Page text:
Beard quietly battled persistent pain while earning 7 Olympic medals

Amanda Beard (WTHR photo)

INDIANAPOLIS (WTHR) — For athletes, the chances are slim and the hurdles are high to become an Olympian.

To earn a medal at multiple games is even more rare. Now imagine doing all of that in an environment that triggers pain.

Amanda Beard is now 37. At 14, she won her first Olympic medal swimming for Team USA. She went on to become a four-time Olympian with seven Olympic medals, and through it all, her struggles were a secret.

"I remember, goggles on, just crying pretty hard in the pool," Beard said.

Outside, the picture of health, but inside, hurting. To her, silence was part of the winning formula.

"I felt that it would affect my competition and how I performed. They would see weakness in me and feel like they could beat me," she said. "I wanted to come off as a strong, nothing-is-wrong-with-me kind of person in that world."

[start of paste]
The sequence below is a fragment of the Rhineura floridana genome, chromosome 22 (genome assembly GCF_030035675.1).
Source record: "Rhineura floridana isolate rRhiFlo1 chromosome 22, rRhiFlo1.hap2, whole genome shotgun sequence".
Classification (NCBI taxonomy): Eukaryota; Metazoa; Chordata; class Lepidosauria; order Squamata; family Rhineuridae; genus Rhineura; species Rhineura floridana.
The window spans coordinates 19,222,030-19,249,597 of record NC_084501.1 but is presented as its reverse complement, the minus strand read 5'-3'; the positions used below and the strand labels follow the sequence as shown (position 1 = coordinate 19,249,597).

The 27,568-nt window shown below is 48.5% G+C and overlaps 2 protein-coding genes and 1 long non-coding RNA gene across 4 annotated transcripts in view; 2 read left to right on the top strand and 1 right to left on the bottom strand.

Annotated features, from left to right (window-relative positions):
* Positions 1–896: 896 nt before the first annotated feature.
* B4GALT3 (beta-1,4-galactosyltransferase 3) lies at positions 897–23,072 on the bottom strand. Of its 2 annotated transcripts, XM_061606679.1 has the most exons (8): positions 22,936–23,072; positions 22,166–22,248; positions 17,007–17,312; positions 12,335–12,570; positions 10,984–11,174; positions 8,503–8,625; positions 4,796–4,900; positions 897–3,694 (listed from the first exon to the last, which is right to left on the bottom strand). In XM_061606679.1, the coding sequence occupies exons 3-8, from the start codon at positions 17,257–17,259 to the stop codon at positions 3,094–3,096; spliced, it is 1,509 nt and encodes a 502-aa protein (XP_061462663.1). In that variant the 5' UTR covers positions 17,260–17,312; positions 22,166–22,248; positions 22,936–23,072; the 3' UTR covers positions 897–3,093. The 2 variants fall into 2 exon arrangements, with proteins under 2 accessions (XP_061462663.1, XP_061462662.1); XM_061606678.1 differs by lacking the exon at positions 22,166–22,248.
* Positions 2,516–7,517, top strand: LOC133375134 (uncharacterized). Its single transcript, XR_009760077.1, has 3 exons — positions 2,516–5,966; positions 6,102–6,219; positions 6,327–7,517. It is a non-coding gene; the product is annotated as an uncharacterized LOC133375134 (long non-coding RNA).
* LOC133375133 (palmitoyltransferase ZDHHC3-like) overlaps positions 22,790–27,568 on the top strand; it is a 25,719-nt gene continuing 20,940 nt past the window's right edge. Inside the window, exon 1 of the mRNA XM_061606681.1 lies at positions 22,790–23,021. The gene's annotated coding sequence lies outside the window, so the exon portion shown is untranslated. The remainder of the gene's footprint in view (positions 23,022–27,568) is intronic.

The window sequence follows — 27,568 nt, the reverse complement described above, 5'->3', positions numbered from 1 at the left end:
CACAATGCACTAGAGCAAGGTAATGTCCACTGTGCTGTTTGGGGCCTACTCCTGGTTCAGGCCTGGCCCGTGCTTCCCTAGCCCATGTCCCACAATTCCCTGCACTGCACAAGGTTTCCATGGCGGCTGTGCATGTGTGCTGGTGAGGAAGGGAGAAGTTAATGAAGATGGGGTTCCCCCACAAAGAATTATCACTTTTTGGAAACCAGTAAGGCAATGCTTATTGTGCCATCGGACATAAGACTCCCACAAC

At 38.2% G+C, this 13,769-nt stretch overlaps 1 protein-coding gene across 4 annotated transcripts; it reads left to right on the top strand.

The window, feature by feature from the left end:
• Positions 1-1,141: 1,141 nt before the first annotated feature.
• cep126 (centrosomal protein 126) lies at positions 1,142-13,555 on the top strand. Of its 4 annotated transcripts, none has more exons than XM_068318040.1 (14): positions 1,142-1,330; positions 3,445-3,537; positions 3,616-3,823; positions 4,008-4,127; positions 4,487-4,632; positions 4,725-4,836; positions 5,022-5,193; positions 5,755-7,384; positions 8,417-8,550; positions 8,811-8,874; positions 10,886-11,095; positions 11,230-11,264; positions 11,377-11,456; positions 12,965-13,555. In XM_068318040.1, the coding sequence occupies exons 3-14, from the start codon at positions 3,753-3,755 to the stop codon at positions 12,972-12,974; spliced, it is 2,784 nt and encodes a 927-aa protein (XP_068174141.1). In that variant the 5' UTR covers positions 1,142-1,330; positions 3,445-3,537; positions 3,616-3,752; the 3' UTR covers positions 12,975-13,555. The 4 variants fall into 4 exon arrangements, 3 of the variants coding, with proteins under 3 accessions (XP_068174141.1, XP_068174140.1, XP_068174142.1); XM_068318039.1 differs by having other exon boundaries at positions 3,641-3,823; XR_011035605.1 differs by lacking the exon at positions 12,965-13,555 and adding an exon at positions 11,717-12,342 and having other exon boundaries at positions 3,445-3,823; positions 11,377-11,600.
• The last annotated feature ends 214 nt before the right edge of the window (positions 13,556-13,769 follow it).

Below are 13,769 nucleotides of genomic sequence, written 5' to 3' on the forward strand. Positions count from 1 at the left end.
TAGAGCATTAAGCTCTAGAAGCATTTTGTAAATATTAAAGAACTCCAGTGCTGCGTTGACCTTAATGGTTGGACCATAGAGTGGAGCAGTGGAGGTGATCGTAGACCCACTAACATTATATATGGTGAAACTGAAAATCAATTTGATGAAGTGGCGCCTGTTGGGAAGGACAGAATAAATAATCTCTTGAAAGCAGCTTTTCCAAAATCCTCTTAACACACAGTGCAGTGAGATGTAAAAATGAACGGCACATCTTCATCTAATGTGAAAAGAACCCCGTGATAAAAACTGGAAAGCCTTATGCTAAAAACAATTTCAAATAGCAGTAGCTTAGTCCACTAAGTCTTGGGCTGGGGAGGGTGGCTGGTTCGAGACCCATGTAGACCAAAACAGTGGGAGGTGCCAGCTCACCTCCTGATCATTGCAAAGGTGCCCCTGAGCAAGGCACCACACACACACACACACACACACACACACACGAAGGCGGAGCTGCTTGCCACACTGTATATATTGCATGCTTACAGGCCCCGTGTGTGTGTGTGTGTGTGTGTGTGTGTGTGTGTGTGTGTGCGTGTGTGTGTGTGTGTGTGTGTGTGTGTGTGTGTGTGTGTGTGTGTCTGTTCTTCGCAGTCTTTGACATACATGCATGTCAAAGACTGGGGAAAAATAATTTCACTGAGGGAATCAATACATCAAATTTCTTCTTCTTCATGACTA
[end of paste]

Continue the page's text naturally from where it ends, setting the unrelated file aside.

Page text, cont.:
Now retired, Beard is taking a different approach.

"So this is definitely a first for me," she said.

Looking back, Beard says she now understands why she avoided light by always using dark goggles, and that the noise in a natatorium was also a trigger.

"I'm very sensitive to noise, so during those moments I would always try to find different ways to rationalize what was going — 'I'm just stressed out, I'm overwhelmed, I'm exhausted, all of these things.' But then all of these things are contributing to me getting a migraine," Beard said.

Migraine days are dark days, but she's learned dark days, weeks and seasons eventually end.

"I went through lots of bouts of depression and anxiety and all different sorts of things, but I still had success along the way," she said.

Now she's a mother, and she aims to be a role model of resiliency, authenticity and overcoming obstacles.

"If you have these big goals and dreams, you've got to fight for them, no matter what's going on around you," said Beard.

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